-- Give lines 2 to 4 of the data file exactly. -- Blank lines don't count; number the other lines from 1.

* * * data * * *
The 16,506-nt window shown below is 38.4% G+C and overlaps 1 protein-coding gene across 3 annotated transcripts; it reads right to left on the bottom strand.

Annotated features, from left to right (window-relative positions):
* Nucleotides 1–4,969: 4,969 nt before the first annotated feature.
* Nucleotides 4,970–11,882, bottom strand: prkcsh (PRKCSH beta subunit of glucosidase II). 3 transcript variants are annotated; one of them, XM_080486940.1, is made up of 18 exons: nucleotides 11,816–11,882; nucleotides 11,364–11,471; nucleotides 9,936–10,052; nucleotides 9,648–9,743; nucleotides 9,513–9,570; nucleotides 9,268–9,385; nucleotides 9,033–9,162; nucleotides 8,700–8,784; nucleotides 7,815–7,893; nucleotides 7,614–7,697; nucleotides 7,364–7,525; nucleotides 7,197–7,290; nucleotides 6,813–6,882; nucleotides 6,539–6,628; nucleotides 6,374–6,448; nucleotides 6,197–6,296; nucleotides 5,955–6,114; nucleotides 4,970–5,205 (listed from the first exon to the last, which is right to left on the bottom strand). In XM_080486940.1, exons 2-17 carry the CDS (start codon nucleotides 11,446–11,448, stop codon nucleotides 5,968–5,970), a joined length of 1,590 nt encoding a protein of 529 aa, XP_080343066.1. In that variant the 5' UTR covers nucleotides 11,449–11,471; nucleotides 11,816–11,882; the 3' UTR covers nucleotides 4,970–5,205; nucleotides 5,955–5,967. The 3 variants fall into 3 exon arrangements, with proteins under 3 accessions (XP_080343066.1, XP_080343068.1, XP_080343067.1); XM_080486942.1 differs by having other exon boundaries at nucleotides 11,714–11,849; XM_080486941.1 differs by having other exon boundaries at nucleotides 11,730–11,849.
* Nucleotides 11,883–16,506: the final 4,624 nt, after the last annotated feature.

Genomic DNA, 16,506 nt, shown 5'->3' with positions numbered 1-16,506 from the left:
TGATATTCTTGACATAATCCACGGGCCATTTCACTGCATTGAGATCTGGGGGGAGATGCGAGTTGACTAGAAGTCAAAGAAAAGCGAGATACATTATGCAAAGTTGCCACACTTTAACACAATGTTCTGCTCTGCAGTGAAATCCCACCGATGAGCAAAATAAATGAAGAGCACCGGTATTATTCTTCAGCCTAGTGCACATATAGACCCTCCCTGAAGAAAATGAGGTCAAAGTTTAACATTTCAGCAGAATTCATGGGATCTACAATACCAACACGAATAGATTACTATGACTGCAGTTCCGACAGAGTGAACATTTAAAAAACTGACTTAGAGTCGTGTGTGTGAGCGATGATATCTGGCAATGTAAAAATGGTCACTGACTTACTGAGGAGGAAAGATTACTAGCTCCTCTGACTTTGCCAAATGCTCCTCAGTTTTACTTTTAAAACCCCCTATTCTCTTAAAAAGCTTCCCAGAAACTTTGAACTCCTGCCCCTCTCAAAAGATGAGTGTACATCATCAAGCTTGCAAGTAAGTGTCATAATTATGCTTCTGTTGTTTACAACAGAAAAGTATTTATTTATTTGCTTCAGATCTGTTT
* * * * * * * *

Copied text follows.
Annotated features, from left to right (window-relative positions):
* Nucleotides 1–4,969: 4,969 nt before the first annotated feature.
* Nucleotides 4,970–11,882, bottom strand: prkcsh (PRKCSH beta subunit of glucosidase II). 3 transcript variants are annotated; one of them, XM_080486940.1, is made up of 18 exons: nucleotides 11,816–11,882; nucleotides 11,364–11,471; nucleotides 9,936–10,052; nucleotides 9,648–9,743; nucleotides 9,513–9,570; nucleotides 9,268–9,385; nucleotides 9,033–9,162; nucleotides 8,700–8,784; nucleotides 7,815–7,893; nucleotides 7,614–7,697; nucleotides 7,364–7,525; nucleotides 7,197–7,290; nucleotides 6,813–6,882; nucleotides 6,539–6,628; nucleotides 6,374–6,448; nucleotides 6,197–6,296; nucleotides 5,955–6,114; nucleotides 4,970–5,205 (listed from the first exon to the last, which is right to left on the bottom strand). In XM_080486940.1, exons 2-17 carry the CDS (start codon nucleotides 11,446–11,448, stop codon nucleotides 5,968–5,970), a joined length of 1,590 nt encoding a protein of 529 aa, XP_080343066.1. In that variant the 5' UTR covers nucleotides 11,449–11,471; nucleotides 11,816–11,882; the 3' UTR covers nucleotides 4,970–5,205; nucleotides 5,955–5,967. The 3 variants fall into 3 exon arrangements, with proteins under 3 accessions (XP_080343066.1, XP_080343068.1, XP_080343067.1); XM_080486942.1 differs by having other exon boundaries at nucleotides 11,714–11,849; XM_080486941.1 differs by having other exon boundaries at nucleotides 11,730–11,849.